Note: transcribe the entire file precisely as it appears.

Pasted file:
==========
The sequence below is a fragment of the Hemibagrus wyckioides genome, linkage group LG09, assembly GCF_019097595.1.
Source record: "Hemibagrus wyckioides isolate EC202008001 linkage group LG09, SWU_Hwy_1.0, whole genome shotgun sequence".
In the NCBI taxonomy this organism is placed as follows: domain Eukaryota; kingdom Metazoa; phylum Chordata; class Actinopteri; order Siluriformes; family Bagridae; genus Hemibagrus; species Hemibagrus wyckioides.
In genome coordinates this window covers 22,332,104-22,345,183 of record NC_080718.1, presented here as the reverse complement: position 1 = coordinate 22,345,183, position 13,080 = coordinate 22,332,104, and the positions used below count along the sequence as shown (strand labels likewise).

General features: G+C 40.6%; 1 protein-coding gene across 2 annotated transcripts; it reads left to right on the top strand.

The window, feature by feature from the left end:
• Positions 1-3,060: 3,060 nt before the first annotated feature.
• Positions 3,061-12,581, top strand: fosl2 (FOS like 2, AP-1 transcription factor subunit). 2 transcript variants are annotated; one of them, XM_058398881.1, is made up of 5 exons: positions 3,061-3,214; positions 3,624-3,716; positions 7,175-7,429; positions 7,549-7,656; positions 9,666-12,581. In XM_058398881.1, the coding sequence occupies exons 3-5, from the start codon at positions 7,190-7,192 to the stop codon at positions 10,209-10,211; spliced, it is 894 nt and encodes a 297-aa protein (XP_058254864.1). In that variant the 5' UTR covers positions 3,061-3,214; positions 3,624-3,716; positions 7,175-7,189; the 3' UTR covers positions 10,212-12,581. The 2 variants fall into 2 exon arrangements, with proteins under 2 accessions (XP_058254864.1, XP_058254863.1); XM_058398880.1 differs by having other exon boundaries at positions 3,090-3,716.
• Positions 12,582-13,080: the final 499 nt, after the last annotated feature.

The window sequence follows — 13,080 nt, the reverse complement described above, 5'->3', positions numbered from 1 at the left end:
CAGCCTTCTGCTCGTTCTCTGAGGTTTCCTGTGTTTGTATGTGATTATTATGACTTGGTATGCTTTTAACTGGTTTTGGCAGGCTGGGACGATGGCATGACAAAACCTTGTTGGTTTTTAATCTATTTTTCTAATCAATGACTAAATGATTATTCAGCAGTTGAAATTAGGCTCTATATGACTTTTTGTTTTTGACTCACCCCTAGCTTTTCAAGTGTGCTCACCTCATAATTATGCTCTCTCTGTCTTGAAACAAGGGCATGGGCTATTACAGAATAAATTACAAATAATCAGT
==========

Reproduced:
The sequence below is a fragment of the Hemibagrus wyckioides genome, linkage group LG09, assembly GCF_019097595.1.
Source record: "Hemibagrus wyckioides isolate EC202008001 linkage group LG09, SWU_Hwy_1.0, whole genome shotgun sequence".
In the NCBI taxonomy this organism is placed as follows: domain Eukaryota; kingdom Metazoa; phylum Chordata; class Actinopteri; order Siluriformes; family Bagridae; genus Hemibagrus; species Hemibagrus wyckioides.
In genome coordinates this window covers 22,332,104-22,345,183 of record NC_080718.1, presented here as the reverse complement: position 1 = coordinate 22,345,183, position 13,080 = coordinate 22,332,104, and the positions used below count along the sequence as shown (strand labels likewise).

General features: G+C 40.6%; 1 protein-coding gene across 2 annotated transcripts; it reads left to right on the top strand.

The window, feature by feature from the left end:
• Positions 1-3,060: 3,060 nt before the first annotated feature.
• Positions 3,061-12,581, top strand: fosl2 (FOS like 2, AP-1 transcription factor subunit). 2 transcript variants are annotated; one of them, XM_058398881.1, is made up of 5 exons: positions 3,061-3,214; positions 3,624-3,716; positions 7,175-7,429; positions 7,549-7,656; positions 9,666-12,581. In XM_058398881.1, the coding sequence occupies exons 3-5, from the start codon at positions 7,190-7,192 to the stop codon at positions 10,209-10,211; spliced, it is 894 nt and encodes a 297-aa protein (XP_058254864.1). In that variant the 5' UTR covers positions 3,061-3,214; positions 3,624-3,716; positions 7,175-7,189; the 3' UTR covers positions 10,212-12,581. The 2 variants fall into 2 exon arrangements, with proteins under 2 accessions (XP_058254864.1, XP_058254863.1); XM_058398880.1 differs by having other exon boundaries at positions 3,090-3,716.
• Positions 12,582-13,080: the final 499 nt, after the last annotated feature.

The window sequence follows — 13,080 nt, the reverse complement described above, 5'->3', positions numbered from 1 at the left end:
CAGCCTTCTGCTCGTTCTCTGAGGTTTCCTGTGTTTGTATGTGATTATTATGACTTGGTATGCTTTTAACTGGTTTTGGCAGGCTGGGACGATGGCATGACAAAACCTTGTTGGTTTTTAATCTATTTTTCTAATCAATGACTAAATGATTATTCAGCAGTTGAAATTAGGCTCTATATGACTTTTTGTTTTTGACTCACCCCTAGCTTTTCAAGTGTGCTCACCTCATAATTATGCTCTCTCTGTCTTGAAACAAGGGCATGGGCTATTACAGAATAAATTACAAATAATCAGT